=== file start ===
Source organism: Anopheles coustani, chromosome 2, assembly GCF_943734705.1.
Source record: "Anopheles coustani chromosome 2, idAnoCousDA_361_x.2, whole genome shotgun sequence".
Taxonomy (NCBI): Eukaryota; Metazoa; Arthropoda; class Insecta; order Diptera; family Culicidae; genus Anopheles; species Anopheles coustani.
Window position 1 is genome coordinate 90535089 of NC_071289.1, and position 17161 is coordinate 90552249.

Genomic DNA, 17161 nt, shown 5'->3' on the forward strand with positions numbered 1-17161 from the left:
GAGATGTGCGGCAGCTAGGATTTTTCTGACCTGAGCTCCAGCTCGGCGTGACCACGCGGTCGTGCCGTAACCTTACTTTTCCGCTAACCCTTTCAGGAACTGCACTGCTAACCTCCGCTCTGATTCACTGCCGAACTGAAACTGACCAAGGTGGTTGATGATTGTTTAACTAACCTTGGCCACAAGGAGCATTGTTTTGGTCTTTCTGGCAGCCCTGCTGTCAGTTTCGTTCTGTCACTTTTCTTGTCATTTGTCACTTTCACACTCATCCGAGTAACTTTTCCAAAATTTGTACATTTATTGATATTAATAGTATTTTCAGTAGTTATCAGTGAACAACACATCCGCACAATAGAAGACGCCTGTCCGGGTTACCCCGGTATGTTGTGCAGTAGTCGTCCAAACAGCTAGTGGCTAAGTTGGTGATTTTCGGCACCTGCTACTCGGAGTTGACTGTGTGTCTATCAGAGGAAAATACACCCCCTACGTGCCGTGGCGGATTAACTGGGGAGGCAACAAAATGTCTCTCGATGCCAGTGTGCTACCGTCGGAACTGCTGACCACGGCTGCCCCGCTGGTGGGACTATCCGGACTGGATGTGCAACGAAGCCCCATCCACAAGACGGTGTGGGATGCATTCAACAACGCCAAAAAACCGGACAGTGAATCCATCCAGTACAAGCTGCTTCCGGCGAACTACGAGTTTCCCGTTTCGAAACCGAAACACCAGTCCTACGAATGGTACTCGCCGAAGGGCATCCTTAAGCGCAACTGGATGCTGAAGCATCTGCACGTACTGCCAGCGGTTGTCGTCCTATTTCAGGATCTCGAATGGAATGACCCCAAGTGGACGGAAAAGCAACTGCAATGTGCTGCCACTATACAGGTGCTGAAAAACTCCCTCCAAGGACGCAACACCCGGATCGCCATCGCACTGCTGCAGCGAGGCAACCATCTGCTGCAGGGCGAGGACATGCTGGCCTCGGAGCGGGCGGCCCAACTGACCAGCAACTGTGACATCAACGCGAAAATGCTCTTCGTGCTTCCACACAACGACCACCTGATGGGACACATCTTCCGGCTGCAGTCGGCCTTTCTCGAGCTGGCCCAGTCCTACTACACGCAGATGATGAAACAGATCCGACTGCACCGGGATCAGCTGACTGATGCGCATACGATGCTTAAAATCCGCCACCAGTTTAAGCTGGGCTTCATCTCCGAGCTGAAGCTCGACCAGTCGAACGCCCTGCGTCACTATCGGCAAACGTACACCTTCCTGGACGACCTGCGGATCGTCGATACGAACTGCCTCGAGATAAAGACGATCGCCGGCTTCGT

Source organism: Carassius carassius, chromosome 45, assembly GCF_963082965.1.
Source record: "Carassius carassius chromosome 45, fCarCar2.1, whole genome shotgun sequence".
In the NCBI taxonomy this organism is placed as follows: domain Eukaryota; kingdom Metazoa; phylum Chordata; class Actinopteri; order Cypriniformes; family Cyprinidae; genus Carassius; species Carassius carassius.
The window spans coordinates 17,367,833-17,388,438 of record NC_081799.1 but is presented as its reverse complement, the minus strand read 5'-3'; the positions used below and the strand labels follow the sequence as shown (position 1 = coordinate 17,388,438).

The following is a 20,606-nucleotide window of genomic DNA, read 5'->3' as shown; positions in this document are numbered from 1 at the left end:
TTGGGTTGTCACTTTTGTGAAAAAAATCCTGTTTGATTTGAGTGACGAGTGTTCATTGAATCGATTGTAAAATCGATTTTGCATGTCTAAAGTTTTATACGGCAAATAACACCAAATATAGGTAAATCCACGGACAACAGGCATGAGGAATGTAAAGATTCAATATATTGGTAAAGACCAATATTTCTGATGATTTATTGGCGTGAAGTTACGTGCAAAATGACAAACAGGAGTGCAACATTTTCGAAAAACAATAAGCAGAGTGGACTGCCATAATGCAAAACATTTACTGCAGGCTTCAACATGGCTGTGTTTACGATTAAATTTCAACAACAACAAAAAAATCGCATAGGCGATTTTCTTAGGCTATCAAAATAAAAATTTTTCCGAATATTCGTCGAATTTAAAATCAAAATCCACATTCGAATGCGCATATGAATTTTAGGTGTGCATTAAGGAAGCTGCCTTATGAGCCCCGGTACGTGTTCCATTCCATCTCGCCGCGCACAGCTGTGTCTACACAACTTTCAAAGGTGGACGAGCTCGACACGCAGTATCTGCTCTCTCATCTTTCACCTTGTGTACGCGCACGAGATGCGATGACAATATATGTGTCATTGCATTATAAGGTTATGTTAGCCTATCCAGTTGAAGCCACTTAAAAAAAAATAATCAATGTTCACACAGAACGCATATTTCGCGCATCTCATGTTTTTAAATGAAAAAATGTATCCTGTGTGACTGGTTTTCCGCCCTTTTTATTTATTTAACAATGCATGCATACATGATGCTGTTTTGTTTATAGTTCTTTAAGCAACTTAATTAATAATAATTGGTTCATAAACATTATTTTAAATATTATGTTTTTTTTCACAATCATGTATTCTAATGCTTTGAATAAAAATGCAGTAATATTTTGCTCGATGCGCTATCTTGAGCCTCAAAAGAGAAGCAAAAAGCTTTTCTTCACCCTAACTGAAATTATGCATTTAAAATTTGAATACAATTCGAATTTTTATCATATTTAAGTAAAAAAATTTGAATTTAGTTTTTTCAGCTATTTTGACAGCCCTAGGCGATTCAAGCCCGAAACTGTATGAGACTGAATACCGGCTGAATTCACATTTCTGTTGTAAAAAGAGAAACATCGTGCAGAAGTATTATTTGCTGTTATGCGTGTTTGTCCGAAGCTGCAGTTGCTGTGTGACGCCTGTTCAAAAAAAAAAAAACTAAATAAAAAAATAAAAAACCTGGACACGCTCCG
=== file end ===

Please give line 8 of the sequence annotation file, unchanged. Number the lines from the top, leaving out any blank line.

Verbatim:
Source record: "Carassius carassius chromosome 45, fCarCar2.1, whole genome shotgun sequence".